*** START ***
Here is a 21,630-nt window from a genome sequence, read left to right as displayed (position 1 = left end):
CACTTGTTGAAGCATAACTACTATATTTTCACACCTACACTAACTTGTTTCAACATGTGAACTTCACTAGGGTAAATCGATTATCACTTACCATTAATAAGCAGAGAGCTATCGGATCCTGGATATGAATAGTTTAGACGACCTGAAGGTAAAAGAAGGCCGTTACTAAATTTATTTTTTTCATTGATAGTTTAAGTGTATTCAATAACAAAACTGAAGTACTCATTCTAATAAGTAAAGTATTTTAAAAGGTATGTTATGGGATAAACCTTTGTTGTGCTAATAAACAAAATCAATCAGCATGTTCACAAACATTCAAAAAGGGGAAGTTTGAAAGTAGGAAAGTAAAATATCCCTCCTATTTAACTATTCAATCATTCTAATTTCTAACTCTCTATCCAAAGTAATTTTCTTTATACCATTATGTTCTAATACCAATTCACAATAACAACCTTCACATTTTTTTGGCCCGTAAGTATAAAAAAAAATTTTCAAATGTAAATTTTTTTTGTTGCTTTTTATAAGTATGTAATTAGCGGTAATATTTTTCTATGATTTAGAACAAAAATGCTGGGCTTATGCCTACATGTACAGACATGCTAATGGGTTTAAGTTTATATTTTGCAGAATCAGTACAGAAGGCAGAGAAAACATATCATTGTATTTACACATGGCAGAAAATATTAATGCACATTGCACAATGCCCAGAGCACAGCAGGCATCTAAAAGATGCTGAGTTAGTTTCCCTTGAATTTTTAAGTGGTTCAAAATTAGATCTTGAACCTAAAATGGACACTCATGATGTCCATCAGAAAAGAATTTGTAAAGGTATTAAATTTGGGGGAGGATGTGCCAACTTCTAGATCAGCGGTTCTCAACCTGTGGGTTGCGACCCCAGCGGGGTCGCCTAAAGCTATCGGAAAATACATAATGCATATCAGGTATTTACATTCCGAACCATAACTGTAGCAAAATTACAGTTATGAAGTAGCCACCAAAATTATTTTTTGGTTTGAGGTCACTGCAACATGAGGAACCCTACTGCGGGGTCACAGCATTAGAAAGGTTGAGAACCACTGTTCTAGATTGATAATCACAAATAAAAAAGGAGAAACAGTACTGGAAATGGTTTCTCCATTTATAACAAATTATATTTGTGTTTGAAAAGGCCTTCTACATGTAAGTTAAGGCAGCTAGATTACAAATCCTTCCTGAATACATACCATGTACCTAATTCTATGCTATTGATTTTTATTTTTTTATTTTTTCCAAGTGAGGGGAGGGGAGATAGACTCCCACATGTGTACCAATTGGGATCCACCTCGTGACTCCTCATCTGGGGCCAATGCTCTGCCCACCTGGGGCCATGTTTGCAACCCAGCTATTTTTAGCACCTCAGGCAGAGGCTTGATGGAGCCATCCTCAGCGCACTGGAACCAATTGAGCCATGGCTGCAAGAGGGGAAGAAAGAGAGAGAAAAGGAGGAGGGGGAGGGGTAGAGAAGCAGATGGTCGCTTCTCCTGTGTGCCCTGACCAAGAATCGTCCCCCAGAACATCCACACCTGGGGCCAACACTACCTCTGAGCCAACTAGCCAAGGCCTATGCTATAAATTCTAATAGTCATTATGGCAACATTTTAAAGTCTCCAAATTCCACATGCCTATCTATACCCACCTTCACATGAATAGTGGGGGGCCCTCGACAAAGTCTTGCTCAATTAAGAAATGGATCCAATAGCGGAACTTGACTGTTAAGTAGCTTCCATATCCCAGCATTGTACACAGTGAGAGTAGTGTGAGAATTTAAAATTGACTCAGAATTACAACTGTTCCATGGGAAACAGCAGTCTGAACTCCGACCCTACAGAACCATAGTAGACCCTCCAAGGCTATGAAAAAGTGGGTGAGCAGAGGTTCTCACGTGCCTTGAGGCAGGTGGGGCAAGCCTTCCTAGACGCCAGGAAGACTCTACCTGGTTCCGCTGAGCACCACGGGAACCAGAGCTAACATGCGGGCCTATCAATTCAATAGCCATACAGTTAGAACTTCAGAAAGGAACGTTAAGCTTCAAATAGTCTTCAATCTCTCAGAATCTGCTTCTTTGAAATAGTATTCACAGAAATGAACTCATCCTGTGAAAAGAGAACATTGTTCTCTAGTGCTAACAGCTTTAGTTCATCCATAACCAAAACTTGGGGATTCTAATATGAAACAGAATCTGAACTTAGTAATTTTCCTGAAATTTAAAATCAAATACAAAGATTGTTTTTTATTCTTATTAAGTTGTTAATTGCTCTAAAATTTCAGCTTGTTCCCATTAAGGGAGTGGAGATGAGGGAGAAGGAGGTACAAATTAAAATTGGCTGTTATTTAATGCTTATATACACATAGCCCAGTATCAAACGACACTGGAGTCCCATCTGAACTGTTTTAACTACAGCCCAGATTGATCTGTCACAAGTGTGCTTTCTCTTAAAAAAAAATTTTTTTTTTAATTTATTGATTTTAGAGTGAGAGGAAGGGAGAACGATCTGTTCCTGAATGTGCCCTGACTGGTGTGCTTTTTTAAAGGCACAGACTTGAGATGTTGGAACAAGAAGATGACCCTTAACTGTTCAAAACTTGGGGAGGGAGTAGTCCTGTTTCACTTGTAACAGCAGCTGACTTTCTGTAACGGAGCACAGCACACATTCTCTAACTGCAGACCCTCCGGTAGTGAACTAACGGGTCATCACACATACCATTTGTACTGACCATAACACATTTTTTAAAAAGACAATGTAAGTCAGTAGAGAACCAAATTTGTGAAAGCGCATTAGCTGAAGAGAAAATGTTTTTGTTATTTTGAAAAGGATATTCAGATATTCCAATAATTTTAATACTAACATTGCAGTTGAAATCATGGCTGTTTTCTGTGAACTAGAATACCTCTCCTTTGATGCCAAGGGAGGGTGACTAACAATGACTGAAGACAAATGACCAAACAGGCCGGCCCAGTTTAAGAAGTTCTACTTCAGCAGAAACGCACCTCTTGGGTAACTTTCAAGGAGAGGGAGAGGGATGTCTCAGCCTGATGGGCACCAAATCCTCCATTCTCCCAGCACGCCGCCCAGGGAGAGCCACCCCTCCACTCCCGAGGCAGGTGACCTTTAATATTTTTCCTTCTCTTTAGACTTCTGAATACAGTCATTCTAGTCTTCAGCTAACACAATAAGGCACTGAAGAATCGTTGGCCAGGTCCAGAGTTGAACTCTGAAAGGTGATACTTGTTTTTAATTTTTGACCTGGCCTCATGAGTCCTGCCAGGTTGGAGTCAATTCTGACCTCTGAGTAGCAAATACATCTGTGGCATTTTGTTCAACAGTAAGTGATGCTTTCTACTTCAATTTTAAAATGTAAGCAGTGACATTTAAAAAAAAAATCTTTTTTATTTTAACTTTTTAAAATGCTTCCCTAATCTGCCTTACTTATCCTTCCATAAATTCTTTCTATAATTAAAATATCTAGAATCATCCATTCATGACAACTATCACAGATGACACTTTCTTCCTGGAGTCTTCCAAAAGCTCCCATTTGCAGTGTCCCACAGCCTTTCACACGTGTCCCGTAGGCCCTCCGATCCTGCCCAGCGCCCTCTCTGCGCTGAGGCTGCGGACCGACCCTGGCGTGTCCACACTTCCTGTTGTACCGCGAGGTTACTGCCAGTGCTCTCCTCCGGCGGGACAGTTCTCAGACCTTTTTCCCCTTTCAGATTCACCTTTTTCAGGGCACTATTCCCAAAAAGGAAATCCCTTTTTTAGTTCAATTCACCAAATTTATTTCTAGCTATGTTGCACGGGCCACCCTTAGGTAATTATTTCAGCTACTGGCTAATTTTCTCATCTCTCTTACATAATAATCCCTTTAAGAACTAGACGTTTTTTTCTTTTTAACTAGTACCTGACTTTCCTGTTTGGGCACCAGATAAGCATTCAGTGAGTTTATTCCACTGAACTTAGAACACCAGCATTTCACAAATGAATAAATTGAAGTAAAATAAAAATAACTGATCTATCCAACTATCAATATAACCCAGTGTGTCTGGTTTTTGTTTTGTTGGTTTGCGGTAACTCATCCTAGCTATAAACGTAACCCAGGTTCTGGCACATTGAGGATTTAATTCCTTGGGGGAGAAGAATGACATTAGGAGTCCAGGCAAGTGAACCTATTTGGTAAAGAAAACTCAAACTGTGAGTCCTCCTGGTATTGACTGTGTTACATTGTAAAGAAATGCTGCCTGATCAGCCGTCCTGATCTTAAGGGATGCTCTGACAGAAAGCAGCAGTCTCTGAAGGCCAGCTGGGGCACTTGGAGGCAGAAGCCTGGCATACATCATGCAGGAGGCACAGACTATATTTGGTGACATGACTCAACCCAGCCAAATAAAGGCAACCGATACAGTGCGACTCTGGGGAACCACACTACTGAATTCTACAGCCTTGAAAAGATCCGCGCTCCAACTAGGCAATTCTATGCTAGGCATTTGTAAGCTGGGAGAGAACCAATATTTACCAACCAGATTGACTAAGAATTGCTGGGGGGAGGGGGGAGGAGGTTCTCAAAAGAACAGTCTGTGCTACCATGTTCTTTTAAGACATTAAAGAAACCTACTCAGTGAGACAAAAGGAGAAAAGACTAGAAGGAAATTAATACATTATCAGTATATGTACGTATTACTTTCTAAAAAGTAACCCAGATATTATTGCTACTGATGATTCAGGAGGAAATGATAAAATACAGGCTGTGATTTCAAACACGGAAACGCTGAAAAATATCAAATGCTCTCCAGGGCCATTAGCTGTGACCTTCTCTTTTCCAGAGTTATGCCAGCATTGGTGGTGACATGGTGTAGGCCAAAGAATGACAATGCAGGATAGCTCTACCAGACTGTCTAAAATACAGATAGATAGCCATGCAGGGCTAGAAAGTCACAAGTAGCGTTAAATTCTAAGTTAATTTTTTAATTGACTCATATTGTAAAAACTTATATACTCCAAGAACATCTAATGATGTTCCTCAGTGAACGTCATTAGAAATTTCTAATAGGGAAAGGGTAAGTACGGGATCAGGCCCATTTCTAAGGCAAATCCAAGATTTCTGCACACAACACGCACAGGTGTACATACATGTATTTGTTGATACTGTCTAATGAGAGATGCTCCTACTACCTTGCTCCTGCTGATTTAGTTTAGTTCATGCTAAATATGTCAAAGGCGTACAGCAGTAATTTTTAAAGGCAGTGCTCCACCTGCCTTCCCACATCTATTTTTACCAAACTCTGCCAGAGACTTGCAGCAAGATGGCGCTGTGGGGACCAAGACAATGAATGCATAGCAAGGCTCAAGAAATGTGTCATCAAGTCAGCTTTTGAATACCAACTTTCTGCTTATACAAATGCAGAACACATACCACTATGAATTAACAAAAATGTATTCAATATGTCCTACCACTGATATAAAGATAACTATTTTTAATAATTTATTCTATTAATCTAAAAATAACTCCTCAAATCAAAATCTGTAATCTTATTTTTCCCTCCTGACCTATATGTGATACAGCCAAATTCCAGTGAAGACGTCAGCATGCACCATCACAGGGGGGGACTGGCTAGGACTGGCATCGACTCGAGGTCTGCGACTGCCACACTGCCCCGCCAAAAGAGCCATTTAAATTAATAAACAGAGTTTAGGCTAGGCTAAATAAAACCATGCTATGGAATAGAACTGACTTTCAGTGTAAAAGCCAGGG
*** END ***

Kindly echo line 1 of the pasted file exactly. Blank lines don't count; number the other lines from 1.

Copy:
Here is a 21,630-nt window from a genome sequence, read left to right as displayed (position 1 = left end):